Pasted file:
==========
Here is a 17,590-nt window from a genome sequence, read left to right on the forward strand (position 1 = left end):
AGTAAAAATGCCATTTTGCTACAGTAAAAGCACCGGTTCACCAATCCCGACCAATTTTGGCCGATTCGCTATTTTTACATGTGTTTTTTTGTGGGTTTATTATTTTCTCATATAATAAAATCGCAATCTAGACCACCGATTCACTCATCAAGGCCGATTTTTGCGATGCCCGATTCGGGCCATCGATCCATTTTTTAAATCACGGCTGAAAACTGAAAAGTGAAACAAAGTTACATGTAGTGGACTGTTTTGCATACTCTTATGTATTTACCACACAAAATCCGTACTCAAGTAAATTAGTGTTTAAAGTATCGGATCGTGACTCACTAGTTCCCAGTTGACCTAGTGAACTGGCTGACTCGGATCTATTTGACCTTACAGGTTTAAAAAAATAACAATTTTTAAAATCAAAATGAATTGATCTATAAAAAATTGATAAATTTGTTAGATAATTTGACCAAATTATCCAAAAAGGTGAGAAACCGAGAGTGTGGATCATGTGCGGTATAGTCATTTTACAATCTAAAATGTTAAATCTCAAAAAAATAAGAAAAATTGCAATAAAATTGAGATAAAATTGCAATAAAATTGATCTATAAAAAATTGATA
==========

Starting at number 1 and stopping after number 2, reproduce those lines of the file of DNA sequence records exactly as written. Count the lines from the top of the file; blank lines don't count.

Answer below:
Here is a 17,590-nt window from a genome sequence, read left to right on the forward strand (position 1 = left end):
AGTAAAAATGCCATTTTGCTACAGTAAAAGCACCGGTTCACCAATCCCGACCAATTTTGGCCGATTCGCTATTTTTACATGTGTTTTTTTGTGGGTTTATTATTTTCTCATATAATAAAATCGCAATCTAGACCACCGATTCACTCATCAAGGCCGATTTTTGCGATGCCCGATTCGGGCCATCGATCCATTTTTTAAATCACGGCTGAAAACTGAAAAGTGAAACAAAGTTACATGTAGTGGACTGTTTTGCATACTCTTATGTATTTACCACACAAAATCCGTACTCAAGTAAATTAGTGTTTAAAGTATCGGATCGTGACTCACTAGTTCCCAGTTGACCTAGTGAACTGGCTGACTCGGATCTATTTGACCTTACAGGTTTAAAAAAATAACAATTTTTAAAATCAAAATGAATTGATCTATAAAAAATTGATAAATTTGTTAGATAATTTGACCAAATTATCCAAAAAGGTGAGAAACCGAGAGTGTGGATCATGTGCGGTATAGTCATTTTACAATCTAAAATGTTAAATCTCAAAAAAATAAGAAAAATTGCAATAAAATTGAGATAAAATTGCAATAAAATTGATCTATAAAAAATTGATA